6. We took oral evidence from NGOs, scientists, the
Advisory Committee on Pesticides (ACP), pesticide manufacturers
Bayer CropScience and Syngenta, Defra officials, the Defra Minister
Lord de Mauley, EFSA and agronomists. We also took written evidence
from a range of people who are concerned about the plight of bees
and other pollinators, and about the potential environmental impacts
of pesticides on the environment more generally. We are grateful
to them all.
7. In our inquiry, we focused primarily on neonicotinoids,
rather than other pesticides, and their effects on pollinators
rather than other potential environmental impacts. Accordingly,
although we took evidence on potential impacts on human health
(Annex), these were not a feature of our inquiry. We examined
the pesticides approval system (Part 2), risk assessment, risk
management and the precautionary principle (Part 3), and what
more needs to be done to support pollinators in the UK (Part 4).
Insect pollinator populations
8. Thousands of insect species contribute to pollination
in the UK, including bees, hoverflies, butterflies, carrion flies,
beetles, midges and moths. The relative contribution of different
insect species in providing pollination services has not been
systematically assessed in the UK. Several characteristics of
bees, such as their size, hairiness and foraging behaviour, suggest
that they pollinate flowers more efficiently than other insects.
UK bees include the honeybee, about 20 bumblebee species and more
than 200 solitary bee species. Honeybees are intensively managed,
whereas bumblebees and solitary bees are wild and unmanaged.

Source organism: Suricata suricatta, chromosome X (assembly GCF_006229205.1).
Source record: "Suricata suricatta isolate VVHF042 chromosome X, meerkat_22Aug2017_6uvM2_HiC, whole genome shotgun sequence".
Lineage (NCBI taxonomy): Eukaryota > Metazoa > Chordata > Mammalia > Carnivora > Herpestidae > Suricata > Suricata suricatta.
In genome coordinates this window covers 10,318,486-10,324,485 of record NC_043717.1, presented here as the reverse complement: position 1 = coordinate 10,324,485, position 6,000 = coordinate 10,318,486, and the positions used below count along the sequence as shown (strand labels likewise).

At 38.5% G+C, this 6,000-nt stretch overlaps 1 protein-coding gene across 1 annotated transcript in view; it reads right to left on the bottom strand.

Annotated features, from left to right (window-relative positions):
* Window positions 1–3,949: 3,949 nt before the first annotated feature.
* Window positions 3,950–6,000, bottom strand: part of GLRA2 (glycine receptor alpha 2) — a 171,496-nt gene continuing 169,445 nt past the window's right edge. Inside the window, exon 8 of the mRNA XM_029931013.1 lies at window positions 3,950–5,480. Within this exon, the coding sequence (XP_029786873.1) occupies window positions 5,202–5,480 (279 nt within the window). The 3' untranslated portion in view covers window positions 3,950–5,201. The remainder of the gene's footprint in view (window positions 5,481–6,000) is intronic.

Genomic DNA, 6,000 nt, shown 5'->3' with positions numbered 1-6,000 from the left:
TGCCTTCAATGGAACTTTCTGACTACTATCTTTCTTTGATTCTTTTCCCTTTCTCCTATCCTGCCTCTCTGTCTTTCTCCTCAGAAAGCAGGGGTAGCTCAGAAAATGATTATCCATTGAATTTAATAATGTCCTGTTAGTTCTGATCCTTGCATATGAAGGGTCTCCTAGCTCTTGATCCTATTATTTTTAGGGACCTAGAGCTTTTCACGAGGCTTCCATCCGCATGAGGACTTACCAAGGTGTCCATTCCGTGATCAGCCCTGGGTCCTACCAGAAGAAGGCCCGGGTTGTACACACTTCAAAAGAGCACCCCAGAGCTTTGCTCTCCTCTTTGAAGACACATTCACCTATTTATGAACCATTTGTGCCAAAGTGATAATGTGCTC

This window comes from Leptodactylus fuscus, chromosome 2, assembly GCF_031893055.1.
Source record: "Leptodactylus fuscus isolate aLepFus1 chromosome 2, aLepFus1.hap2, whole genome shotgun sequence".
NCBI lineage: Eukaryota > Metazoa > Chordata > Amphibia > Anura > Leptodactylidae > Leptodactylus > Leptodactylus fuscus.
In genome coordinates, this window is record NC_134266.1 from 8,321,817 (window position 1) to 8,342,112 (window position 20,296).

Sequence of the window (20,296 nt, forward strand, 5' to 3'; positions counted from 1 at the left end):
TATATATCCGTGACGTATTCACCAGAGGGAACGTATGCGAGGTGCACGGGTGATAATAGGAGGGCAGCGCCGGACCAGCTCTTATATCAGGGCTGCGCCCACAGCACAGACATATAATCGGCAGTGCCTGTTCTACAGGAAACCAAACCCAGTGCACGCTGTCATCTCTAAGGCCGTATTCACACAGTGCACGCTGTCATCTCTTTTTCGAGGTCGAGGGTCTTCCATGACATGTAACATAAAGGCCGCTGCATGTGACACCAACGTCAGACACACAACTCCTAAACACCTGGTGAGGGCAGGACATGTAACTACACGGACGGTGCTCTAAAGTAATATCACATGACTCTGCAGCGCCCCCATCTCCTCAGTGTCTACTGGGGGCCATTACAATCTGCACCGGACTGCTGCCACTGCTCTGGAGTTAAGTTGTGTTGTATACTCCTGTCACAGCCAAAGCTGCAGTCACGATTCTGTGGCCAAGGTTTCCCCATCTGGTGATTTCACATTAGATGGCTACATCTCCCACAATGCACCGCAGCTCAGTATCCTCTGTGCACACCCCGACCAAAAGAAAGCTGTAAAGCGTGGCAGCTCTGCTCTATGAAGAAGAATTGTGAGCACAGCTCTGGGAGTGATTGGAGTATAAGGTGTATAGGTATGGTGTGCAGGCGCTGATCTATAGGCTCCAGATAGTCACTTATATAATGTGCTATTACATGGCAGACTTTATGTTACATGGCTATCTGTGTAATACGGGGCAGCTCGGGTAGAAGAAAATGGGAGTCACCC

9. Honeybees are often cited as the most important
crop pollinators, but the role of wild bees is becoming increasingly
apparent to researchers. Honeybees are a practical solution to
pollinating intensively farmed crops, because they can be reliably
managed to be available when crops are in bloom, but wild bees
may be more effective on particular crops. In apple orchards,
for example, research indicates that 600 solitary bees can pollinate
as well as two hives containing 30,000 honeybees.
A study of British oilseed rape fields found that bumblebees were
twice as abundant as honeybees, and wild bees may also act synergistically
with managed bees to increase pollination and crop yield.
It is difficult meaningfully to measure the UK's honeybee population,
because it is largely a function of the number of hives maintained
10. Attention has recently been drawn to pollinator
health by the unusually high mortality rates of managed honeybees
in the USA and Europe.
Similar trends in other countries have contributed to claims of
a global pollination crisis, although the data are limited for
species other than honeybees. The decline in the well-being of
honeybees has been linked to a range of factors including pests
and diseases such as the Varroa mite, poor nutrition, urbanisation,
agricultural intensification, habitat degradation, poor husbandry
by beekeepers and climate change, as well as to pesticides and
the misapplication of pesticides.
11. In the UK, the overall abundance of wild pollinators
has decreased in the countryside since the 1970s, and certain
species have declined dramatically.
Buglife told us:
As a rule of thumb, two-thirds of the species of